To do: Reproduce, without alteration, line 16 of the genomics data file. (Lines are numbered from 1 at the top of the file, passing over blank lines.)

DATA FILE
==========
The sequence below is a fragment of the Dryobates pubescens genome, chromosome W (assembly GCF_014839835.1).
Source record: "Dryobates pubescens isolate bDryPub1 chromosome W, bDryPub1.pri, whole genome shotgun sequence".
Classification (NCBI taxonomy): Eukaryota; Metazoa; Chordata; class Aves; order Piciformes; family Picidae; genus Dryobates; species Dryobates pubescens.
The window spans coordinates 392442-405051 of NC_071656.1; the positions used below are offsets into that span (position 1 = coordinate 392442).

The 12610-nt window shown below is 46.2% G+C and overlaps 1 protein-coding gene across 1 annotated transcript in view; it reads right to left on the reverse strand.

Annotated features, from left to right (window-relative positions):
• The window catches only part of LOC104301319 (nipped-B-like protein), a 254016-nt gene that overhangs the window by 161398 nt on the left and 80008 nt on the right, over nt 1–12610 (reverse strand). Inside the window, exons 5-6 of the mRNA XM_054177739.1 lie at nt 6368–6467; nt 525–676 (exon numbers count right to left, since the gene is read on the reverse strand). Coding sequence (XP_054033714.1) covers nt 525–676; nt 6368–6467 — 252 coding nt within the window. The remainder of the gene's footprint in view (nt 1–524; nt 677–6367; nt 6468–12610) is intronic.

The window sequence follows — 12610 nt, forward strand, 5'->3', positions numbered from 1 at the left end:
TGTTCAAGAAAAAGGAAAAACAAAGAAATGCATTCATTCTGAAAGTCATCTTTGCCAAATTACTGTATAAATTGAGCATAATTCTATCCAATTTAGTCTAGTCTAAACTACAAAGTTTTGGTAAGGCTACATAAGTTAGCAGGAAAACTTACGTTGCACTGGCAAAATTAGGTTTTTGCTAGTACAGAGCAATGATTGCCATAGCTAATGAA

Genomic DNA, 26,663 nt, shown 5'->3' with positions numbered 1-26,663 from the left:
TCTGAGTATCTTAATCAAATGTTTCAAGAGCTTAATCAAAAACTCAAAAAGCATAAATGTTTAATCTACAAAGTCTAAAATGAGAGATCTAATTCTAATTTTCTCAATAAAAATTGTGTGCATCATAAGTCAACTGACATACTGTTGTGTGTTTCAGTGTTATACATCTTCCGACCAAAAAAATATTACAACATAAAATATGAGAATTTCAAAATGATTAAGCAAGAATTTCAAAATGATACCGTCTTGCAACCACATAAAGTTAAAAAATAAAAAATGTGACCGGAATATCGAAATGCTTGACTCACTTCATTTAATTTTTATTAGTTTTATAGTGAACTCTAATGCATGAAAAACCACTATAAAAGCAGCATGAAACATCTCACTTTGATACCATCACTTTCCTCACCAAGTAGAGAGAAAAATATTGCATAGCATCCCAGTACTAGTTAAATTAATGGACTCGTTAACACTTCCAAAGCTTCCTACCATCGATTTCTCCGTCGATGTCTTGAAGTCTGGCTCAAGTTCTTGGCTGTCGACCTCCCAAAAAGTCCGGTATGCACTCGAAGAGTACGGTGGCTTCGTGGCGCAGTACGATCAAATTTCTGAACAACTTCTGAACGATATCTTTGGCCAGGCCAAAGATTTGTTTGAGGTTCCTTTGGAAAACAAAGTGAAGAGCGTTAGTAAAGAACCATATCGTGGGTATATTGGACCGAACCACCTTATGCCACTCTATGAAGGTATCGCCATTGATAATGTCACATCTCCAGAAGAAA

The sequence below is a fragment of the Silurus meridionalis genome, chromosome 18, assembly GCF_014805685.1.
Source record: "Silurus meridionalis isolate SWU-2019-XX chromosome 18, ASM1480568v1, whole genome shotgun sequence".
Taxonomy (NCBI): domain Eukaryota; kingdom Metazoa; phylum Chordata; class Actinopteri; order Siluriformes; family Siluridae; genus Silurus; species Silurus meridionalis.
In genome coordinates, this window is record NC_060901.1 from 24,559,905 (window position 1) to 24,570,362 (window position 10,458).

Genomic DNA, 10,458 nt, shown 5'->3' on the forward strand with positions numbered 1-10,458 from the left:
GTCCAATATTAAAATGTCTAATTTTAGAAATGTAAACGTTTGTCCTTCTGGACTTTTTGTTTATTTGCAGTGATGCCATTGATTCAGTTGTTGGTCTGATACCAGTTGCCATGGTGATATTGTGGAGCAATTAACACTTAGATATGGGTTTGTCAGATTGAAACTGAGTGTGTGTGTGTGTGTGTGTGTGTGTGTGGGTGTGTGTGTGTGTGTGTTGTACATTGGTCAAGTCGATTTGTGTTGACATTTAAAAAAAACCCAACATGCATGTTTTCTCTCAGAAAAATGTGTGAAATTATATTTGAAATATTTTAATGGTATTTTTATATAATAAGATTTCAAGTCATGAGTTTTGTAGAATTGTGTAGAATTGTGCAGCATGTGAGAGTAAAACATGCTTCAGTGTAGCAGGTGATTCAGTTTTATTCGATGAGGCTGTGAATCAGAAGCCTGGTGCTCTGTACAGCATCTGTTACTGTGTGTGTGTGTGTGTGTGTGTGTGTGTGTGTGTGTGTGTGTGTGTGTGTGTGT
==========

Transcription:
Genomic DNA, 10,458 nt, shown 5'->3' on the forward strand with positions numbered 1-10,458 from the left: